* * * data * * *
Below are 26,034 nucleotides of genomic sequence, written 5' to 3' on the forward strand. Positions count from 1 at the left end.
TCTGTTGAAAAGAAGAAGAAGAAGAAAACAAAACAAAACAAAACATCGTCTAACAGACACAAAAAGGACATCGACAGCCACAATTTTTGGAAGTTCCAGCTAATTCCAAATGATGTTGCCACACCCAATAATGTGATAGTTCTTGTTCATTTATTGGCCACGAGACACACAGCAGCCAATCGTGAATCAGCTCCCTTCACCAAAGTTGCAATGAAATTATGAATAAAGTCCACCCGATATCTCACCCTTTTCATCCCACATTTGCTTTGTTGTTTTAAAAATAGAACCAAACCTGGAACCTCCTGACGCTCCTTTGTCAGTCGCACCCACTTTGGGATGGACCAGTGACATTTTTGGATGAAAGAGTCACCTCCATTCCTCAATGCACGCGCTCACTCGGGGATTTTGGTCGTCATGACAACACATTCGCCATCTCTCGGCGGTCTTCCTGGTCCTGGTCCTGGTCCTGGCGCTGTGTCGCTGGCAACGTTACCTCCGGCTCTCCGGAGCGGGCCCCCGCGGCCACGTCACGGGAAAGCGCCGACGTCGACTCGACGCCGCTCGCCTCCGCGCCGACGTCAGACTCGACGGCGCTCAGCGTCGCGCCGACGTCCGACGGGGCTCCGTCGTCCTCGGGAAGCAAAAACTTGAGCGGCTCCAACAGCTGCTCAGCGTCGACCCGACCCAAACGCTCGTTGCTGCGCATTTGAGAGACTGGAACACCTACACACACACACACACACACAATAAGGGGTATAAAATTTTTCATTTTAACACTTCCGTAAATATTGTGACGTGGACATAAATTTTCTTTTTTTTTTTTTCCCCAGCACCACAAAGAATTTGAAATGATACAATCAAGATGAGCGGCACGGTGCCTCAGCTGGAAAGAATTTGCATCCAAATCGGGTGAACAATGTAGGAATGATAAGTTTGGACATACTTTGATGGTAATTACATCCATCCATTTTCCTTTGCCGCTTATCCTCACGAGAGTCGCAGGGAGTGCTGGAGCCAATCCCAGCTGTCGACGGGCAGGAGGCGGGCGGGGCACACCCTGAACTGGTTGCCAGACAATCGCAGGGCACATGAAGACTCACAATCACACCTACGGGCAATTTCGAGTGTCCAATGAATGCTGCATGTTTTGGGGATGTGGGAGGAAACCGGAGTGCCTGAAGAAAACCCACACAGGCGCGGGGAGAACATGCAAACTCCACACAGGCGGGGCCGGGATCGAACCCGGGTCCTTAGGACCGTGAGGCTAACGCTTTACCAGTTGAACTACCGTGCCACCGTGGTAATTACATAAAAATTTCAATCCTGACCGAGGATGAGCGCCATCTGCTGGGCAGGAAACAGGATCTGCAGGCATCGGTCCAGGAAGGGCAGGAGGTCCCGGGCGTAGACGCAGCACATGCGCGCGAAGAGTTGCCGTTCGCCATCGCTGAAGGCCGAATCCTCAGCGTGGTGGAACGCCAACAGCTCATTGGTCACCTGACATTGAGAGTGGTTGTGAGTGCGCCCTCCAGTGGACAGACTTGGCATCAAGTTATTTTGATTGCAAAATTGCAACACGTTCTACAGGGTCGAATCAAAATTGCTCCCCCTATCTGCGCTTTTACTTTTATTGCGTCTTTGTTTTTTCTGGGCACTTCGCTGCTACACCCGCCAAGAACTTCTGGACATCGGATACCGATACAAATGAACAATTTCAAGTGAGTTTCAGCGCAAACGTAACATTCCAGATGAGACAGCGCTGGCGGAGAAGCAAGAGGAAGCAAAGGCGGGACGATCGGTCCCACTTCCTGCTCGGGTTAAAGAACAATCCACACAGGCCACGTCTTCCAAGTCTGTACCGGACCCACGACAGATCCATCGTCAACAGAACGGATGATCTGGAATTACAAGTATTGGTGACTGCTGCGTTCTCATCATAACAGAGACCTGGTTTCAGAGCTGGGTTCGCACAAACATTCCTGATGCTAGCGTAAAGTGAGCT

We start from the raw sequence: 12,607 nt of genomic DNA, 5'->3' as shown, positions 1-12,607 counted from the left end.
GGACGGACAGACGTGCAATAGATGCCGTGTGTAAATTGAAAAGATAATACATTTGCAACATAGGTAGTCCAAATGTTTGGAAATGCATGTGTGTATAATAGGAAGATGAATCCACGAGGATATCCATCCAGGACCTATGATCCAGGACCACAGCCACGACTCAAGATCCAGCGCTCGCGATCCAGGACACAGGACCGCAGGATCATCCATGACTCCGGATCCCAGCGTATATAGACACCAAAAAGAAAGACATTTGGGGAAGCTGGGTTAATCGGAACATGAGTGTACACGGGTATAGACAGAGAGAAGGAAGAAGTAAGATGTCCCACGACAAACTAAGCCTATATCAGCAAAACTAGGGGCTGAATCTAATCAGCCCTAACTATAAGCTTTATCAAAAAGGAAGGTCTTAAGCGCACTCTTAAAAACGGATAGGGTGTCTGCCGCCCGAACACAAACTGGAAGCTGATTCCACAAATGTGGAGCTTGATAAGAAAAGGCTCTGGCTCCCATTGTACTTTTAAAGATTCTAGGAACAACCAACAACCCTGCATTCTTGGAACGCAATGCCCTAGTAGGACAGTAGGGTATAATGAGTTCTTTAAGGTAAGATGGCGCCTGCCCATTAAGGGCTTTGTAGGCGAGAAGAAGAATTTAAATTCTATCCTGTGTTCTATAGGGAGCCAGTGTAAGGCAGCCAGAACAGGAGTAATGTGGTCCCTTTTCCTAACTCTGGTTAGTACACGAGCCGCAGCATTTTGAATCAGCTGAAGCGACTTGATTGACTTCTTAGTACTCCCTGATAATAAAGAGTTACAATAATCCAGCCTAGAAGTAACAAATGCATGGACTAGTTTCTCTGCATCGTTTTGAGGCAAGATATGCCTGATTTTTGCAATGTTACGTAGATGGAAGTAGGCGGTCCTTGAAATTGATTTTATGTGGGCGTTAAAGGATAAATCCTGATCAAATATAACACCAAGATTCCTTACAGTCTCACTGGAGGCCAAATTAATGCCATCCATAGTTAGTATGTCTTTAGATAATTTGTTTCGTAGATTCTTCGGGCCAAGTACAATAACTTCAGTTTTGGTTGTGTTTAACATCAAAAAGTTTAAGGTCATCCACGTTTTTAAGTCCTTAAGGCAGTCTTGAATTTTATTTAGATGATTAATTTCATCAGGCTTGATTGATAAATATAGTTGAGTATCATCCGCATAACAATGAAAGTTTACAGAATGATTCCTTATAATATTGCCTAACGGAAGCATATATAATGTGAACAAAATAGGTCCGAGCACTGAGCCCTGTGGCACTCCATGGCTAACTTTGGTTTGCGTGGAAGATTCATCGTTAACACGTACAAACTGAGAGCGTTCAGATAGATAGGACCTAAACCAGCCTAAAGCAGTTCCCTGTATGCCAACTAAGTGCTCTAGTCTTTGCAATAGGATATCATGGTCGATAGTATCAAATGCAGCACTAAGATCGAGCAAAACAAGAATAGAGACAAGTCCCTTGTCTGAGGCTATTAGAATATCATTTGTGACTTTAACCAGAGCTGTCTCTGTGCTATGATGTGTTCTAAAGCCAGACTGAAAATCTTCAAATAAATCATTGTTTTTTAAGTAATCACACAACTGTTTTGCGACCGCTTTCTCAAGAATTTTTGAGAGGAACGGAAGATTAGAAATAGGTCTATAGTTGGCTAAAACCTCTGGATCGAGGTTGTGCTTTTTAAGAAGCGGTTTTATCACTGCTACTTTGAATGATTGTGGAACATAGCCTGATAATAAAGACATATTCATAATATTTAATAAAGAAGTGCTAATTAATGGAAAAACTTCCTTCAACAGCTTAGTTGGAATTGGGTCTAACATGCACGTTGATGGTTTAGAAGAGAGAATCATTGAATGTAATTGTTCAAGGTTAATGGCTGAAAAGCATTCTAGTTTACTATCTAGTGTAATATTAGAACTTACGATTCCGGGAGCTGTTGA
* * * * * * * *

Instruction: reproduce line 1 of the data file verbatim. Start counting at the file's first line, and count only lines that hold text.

Below are 26,034 nucleotides of genomic sequence, written 5' to 3' on the forward strand. Positions count from 1 at the left end.